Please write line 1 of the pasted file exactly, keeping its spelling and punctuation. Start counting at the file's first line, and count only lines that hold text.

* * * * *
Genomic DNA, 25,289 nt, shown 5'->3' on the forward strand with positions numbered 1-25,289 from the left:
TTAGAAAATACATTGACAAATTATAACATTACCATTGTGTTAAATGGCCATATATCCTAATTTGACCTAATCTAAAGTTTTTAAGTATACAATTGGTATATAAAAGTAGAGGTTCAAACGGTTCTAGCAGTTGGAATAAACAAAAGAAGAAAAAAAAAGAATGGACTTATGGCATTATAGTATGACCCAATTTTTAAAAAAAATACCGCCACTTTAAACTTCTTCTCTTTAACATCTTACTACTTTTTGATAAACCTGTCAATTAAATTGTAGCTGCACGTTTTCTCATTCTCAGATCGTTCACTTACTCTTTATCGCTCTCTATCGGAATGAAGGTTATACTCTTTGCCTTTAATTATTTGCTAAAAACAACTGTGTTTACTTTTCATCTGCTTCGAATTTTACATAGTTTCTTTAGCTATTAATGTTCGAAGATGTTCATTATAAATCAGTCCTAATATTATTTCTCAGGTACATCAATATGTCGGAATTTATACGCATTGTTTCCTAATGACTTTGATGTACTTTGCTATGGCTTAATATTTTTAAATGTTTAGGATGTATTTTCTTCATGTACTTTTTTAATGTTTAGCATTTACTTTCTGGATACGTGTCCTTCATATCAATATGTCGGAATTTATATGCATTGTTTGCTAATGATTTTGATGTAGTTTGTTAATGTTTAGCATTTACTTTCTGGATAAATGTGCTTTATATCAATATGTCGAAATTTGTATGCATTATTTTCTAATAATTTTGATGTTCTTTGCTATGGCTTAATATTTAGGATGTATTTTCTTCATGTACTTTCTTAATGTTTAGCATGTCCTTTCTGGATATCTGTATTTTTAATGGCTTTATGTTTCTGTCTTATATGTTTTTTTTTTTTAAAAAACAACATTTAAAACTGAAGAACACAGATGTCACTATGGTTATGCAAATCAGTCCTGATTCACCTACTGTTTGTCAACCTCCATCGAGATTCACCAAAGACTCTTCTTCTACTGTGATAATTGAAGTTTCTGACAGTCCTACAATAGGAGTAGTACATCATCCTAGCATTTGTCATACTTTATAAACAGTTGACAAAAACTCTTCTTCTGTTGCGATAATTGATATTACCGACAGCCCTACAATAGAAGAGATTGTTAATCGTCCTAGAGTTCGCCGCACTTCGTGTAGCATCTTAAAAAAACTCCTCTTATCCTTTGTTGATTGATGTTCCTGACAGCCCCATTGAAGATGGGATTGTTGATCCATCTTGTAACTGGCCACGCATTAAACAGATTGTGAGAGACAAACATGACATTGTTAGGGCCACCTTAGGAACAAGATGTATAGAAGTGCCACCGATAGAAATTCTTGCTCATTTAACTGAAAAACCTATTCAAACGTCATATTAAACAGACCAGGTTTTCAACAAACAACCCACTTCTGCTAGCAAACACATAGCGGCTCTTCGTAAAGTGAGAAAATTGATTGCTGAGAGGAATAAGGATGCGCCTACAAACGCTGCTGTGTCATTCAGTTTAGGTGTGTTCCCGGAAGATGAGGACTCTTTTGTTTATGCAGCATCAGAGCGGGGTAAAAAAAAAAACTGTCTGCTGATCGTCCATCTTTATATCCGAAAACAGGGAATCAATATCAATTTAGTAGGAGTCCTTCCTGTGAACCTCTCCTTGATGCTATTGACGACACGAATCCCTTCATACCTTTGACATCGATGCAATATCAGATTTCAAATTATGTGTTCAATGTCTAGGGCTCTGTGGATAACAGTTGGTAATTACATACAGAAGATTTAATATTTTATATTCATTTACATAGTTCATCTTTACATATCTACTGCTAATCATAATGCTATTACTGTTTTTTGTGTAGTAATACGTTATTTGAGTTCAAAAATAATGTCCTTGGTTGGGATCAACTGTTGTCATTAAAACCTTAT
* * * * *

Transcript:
Genomic DNA, 25,289 nt, shown 5'->3' on the forward strand with positions numbered 1-25,289 from the left: